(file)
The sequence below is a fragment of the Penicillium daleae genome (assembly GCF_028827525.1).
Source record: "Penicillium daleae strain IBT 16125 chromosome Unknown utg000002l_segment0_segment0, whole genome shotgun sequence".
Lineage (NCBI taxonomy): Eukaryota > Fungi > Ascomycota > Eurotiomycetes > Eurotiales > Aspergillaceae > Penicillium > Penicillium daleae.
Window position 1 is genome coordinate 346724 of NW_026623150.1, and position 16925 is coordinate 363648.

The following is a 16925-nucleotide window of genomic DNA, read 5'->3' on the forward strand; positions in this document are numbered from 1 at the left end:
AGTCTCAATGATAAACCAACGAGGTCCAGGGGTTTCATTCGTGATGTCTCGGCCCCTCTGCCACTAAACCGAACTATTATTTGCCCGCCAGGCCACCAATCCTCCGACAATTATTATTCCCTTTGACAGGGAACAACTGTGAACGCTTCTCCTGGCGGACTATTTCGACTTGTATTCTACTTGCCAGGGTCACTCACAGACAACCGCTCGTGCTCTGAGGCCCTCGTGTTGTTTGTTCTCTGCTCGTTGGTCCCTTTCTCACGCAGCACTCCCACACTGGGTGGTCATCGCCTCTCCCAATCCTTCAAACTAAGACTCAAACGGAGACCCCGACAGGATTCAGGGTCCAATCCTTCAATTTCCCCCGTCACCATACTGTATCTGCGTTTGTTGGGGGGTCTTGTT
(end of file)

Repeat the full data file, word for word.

The sequence below is a fragment of the Penicillium daleae genome (assembly GCF_028827525.1).
Source record: "Penicillium daleae strain IBT 16125 chromosome Unknown utg000002l_segment0_segment0, whole genome shotgun sequence".
Lineage (NCBI taxonomy): Eukaryota > Fungi > Ascomycota > Eurotiomycetes > Eurotiales > Aspergillaceae > Penicillium > Penicillium daleae.
Window position 1 is genome coordinate 346724 of NW_026623150.1, and position 16925 is coordinate 363648.

The following is a 16925-nucleotide window of genomic DNA, read 5'->3' on the forward strand; positions in this document are numbered from 1 at the left end:
AGTCTCAATGATAAACCAACGAGGTCCAGGGGTTTCATTCGTGATGTCTCGGCCCCTCTGCCACTAAACCGAACTATTATTTGCCCGCCAGGCCACCAATCCTCCGACAATTATTATTCCCTTTGACAGGGAACAACTGTGAACGCTTCTCCTGGCGGACTATTTCGACTTGTATTCTACTTGCCAGGGTCACTCACAGACAACCGCTCGTGCTCTGAGGCCCTCGTGTTGTTTGTTCTCTGCTCGTTGGTCCCTTTCTCACGCAGCACTCCCACACTGGGTGGTCATCGCCTCTCCCAATCCTTCAAACTAAGACTCAAACGGAGACCCCGACAGGATTCAGGGTCCAATCCTTCAATTTCCCCCGTCACCATACTGTATCTGCGTTTGTTGGGGGGTCTTGTT